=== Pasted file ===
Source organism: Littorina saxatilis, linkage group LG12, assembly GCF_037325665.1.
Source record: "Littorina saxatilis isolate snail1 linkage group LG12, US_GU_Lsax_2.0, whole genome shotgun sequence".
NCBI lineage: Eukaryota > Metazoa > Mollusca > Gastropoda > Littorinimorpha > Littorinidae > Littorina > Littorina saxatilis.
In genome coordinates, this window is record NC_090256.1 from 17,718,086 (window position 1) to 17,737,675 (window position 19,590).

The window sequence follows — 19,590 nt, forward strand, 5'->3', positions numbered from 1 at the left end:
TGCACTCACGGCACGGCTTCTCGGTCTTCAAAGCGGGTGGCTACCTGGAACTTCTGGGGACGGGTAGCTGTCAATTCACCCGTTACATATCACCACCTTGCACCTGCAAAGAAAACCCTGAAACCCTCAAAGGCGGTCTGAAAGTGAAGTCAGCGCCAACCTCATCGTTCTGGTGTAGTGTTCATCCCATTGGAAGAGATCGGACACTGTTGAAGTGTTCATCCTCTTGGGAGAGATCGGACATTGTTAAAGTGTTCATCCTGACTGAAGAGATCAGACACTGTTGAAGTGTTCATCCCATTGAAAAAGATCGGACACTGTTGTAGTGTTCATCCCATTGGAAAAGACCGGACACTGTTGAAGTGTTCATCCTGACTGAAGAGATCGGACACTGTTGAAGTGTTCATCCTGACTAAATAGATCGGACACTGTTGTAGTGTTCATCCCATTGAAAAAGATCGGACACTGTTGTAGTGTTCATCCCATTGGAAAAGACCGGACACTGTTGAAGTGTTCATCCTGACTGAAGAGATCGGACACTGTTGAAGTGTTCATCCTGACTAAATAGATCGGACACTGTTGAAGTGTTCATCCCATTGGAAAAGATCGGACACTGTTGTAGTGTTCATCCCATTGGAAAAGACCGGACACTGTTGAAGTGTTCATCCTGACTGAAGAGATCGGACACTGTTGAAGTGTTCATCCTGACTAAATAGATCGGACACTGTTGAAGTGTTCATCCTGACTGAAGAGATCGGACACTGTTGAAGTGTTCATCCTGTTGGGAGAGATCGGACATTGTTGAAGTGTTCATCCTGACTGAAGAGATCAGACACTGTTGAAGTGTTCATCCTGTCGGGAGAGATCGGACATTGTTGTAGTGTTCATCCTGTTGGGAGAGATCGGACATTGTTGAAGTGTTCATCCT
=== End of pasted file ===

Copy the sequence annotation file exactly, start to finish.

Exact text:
Source organism: Littorina saxatilis, linkage group LG12, assembly GCF_037325665.1.
Source record: "Littorina saxatilis isolate snail1 linkage group LG12, US_GU_Lsax_2.0, whole genome shotgun sequence".
NCBI lineage: Eukaryota > Metazoa > Mollusca > Gastropoda > Littorinimorpha > Littorinidae > Littorina > Littorina saxatilis.
In genome coordinates, this window is record NC_090256.1 from 17,718,086 (window position 1) to 17,737,675 (window position 19,590).

The window sequence follows — 19,590 nt, forward strand, 5'->3', positions numbered from 1 at the left end:
TGCACTCACGGCACGGCTTCTCGGTCTTCAAAGCGGGTGGCTACCTGGAACTTCTGGGGACGGGTAGCTGTCAATTCACCCGTTACATATCACCACCTTGCACCTGCAAAGAAAACCCTGAAACCCTCAAAGGCGGTCTGAAAGTGAAGTCAGCGCCAACCTCATCGTTCTGGTGTAGTGTTCATCCCATTGGAAGAGATCGGACACTGTTGAAGTGTTCATCCTCTTGGGAGAGATCGGACATTGTTAAAGTGTTCATCCTGACTGAAGAGATCAGACACTGTTGAAGTGTTCATCCCATTGAAAAAGATCGGACACTGTTGTAGTGTTCATCCCATTGGAAAAGACCGGACACTGTTGAAGTGTTCATCCTGACTGAAGAGATCGGACACTGTTGAAGTGTTCATCCTGACTAAATAGATCGGACACTGTTGTAGTGTTCATCCCATTGAAAAAGATCGGACACTGTTGTAGTGTTCATCCCATTGGAAAAGACCGGACACTGTTGAAGTGTTCATCCTGACTGAAGAGATCGGACACTGTTGAAGTGTTCATCCTGACTAAATAGATCGGACACTGTTGAAGTGTTCATCCCATTGGAAAAGATCGGACACTGTTGTAGTGTTCATCCCATTGGAAAAGACCGGACACTGTTGAAGTGTTCATCCTGACTGAAGAGATCGGACACTGTTGAAGTGTTCATCCTGACTAAATAGATCGGACACTGTTGAAGTGTTCATCCTGACTGAAGAGATCGGACACTGTTGAAGTGTTCATCCTGTTGGGAGAGATCGGACATTGTTGAAGTGTTCATCCTGACTGAAGAGATCAGACACTGTTGAAGTGTTCATCCTGTCGGGAGAGATCGGACATTGTTGTAGTGTTCATCCTGTTGGGAGAGATCGGACATTGTTGAAGTGTTCATCCT